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Be a Shrine Maiden for a Day

Images: Jason Haidar

Promotional Feature

Be a Shrine Maiden for a Day

Takahama Shrine in north Osaka offers a rare Shinto cosplay experience.

It’s not uncommon to see both locals and travelers to Kansai clad in kimono or yukata while visiting a Kyoto temple on a sunny spring day. But have you ever wondered what it would be like to wear the traditional dress of a miko or shrine maiden? For ladies looking for an under-the-radar Japanese experience, Suita City’s Takahama Shrine in the north of Osaka has just the thing.  

Japanese Shinto shrine maidens play an important role in daily shrine life, performing rituals like sacred cleansing, ceremonial dances, and offering omikuji fortune telling to visitors. Usually, to become a miko at Takahama Shrine, you have to train for about a year, but for this miko experience, you can be transformed in an afternoon by Hanayagi Yukiaya—the wife of the shrine’s head priest.

First, she does your hair, placing a purple, white, and vermillion noshi hairpiece at the back of the upstyle. Then she wraps you in a white hakue (kimono-style jacket) and ties a layered vermillion skirt called a hibakama around your waist. Vermillion represents the color of the sun, which is highly worshipped in the Shinto religion.

Once dressed, you are guided out to the shrine grounds by gon guji, or secondary priest, Tomoko Okamoto, whose job it is to tutor you in some shrine etiquette and rituals. After several rounds of bell ringing, bowing, clapping, and praying, she brings you inside to teach you about tamagushi—offerings for the gods. This is where you learn to fold shide—paper shaped like lightning that is tied to sakaki branches to pray for rain and good harvests. Then you pour omiki, or “gods’ sake” in a special ritual called sankon no gi often performed at weddings.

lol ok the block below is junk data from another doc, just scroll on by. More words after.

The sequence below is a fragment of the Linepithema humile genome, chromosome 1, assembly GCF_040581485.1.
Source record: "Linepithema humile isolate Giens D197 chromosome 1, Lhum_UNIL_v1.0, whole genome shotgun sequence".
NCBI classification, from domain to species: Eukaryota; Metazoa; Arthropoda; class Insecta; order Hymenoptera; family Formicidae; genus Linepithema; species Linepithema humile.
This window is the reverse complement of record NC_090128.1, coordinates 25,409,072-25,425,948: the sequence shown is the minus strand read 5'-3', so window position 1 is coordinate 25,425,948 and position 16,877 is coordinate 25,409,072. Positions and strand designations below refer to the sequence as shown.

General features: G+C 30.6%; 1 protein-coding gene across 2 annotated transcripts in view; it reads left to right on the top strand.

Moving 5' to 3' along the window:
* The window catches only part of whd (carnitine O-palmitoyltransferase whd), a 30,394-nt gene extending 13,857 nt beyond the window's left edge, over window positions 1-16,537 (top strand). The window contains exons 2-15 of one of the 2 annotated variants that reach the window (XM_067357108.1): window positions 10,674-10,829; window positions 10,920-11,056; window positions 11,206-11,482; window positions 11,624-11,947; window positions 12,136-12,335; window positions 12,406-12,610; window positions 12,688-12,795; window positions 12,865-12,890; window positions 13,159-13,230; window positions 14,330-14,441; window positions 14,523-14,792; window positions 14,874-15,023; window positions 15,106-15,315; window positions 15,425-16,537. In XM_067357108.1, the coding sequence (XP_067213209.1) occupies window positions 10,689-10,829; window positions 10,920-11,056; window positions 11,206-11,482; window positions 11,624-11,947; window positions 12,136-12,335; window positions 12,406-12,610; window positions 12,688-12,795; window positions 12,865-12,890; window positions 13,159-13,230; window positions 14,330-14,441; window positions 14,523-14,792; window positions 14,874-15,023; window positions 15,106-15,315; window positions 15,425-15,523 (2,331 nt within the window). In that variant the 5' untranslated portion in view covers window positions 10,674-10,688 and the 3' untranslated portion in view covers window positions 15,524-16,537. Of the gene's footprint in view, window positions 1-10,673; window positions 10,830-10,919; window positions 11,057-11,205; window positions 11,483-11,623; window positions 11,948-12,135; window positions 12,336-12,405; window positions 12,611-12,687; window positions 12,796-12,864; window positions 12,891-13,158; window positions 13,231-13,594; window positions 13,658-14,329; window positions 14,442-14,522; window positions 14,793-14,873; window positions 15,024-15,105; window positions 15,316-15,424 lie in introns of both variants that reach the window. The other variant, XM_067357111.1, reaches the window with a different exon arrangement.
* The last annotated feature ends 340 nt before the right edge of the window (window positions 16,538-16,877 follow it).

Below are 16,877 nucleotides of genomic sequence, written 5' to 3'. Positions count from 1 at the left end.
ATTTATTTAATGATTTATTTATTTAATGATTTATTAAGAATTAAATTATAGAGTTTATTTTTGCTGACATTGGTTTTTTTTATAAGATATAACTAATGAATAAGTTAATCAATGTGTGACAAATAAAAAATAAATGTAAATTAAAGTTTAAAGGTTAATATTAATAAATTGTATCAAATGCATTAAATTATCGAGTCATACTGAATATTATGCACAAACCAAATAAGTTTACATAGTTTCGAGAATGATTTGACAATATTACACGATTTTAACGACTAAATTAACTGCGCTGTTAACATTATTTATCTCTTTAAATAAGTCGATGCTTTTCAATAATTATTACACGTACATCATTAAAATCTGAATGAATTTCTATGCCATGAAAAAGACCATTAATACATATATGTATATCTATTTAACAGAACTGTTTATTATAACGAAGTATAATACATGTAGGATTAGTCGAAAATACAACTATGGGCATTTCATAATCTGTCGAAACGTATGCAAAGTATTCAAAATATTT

After this, more cosplay fun is yet to come with several additions to the costume. Before entering the main part of the shrine, you will don the seisou or official dress. This involves putting on a chihaya—a special white jacket with long sleeves—and a tenkan, a gold-colored crown with flowers on each side. Wearing this formal dress, you are then introduced to the head priest who will perform a prayer ritual with you and another maiden.

After your rituals are complete and you are bade farewell, don’t miss the opportunity to browse the plethora of one-of-a-kind stores on the shopping streets between Takahama Shrine and JR Suita Station. Treat yourself to a late lunch or early dinner at one of the local eateries serving yakitori (skewered chicken), karaage (fried chicken), and scores of other cheap and cheerful favorites.

Apply for the shrine maiden experience in Japanese on the Takahama Shrine website or in English at If you don’t speak Japanese, an English interpreter will be arranged.

Image: Jason Haidar Model: Karolina Dudzic

Miko Shrine Maiden Experience

Cost: ¥8,000 for the full ceremonial costume, including a CD of photos and cleaning fee

Time: From 2pm daily

Duration: About 2 hours

Access: Takahama Shrine is a 7–10-minute walk from JR Suita Station

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